The most active investor in terms of deal numbers was New Enterprise Associates, investing in three companies. New Enterprise Associates was also the top investor in 2012 with four deals. This was followed by Kleiner Perkins Caufield & Byers, PACA Investment, Firelake Capital Management, CCM US, and VisionRidge Partners all investing in two companies each.

Large-scale project funding announced in 2013 amounted to $13.6 billion in 152 deals, compared with $8.7 billion in 84 deals in 2012. Announced large-scale project funding in Q4 2013 increased as well, with $6 billion in 46 deals. The largest project funding deal announced in 2013 was the $1 billion bond financing completed by Solar Star Funding for its Solar Star 1 and Solar Star 2 projects. Top investors in large-scale projects were Kasinkornbank with 15 projects, and Bank of Tokyo-Mitsubishi UFJ with 10 projects.

Corporate M&A activity in solar amounted to $12.7 billion in 81 transactions compared to $6.7 billion in 51 transactions in 2012. M&A deal activity was up 59 percent in 2013 largely driven by strategic acquisitions and acquisitions of distressed assets. The largest M&A transaction in 2013 was the $9.4 billion acquisition of Tokyo Electron by Applied Materials, followed by ABB’s acquisition of Power-One, for approximately $1 billion. Shunfeng Photovoltaic International, acquired Wuxi Suntech Power, the main Chinese unit of Suntech Power Holdings, for $489 million, and Goldpoly New Energy Holdings acquired China Merchants New Energy Holdings in a non-cash transaction valued at $273 million. Dow Corning acquired Mitsubishi’s 12.5 percent stake in Hemlock Semiconductor LLC, giving it 100 percent ownership, and 12.5 percent in Hemlock Semiconductor Corporation, giving it 80.5 percent ownership.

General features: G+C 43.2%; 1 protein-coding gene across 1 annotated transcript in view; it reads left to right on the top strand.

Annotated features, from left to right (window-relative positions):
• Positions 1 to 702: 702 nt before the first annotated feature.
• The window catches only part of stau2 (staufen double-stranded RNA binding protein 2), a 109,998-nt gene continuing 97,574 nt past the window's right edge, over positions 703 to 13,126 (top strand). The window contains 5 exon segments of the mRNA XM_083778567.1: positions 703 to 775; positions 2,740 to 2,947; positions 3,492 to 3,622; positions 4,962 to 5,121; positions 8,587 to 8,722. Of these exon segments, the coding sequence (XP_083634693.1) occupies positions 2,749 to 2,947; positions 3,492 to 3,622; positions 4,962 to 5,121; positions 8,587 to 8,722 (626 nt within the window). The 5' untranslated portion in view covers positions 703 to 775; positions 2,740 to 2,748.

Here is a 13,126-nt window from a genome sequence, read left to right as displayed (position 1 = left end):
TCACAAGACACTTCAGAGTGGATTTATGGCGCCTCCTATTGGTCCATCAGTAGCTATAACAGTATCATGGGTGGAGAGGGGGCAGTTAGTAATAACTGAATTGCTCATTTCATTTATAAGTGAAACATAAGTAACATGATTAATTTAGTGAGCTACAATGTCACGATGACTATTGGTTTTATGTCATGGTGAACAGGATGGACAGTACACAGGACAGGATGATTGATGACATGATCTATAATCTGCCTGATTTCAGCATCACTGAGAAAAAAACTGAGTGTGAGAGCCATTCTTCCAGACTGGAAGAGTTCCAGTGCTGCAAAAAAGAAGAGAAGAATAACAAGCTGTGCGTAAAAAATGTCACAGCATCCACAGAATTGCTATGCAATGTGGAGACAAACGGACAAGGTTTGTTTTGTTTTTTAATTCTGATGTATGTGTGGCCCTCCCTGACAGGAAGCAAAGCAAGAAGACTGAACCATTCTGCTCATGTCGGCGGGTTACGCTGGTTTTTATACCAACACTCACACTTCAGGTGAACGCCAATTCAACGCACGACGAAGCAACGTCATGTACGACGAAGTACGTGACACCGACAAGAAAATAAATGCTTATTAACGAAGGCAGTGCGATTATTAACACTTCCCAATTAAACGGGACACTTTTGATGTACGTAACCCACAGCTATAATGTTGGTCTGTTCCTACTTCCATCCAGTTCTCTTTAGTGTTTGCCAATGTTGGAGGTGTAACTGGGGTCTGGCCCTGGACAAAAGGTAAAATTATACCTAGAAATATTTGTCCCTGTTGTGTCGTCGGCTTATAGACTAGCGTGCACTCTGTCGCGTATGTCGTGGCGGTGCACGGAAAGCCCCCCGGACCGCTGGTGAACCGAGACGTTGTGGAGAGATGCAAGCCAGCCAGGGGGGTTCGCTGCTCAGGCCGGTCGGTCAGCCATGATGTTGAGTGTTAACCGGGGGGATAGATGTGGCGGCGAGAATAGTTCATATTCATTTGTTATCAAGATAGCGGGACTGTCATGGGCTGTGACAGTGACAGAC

Solar project M&A amounted to $1.7 billion in 2013, compared to $1.9 billion in 2012. Activity was up 20 percent year-over-year, with 112 transactions in 2013, compared to 80 transactions in 2012. Good solar projects with sound economics are in great demand.

Announced debt funding in 2013 totaled $6.2 billion in 38 deals, compared with $6.9 billion in 34 deals in 2012, and nearly $20 billion in 41 deals in 2011. The most active provider of credit in 2013 was China Development Bank, which provided debt funding for five Chinese solar companies.

Meanwhile, public market financings jumped considerably to $2.8 billion for 39 deals in 2013, up considerably from $893 million for 23 deals in 2012. Also last year, there were seven IPOs that together brought in more than $1 billion.

The Mercom report indicates that solar is already in a golden age, is much more than a fad or trend, and that there is lots of money available for projects. On the downside, venture capitalists appear more cautious, and debt funding is down, leaving the field clear for the stock market darlings. Beware the bubble.

[Image: Crawfordsville Indiana Solar Project by HomeEnergyLLC via Flickr CC]

Bill DiBenedetto headshotBill DiBenedetto

Writer, editor, reader and generally good (okay mostly good, well sometimes good) guy trying to get by.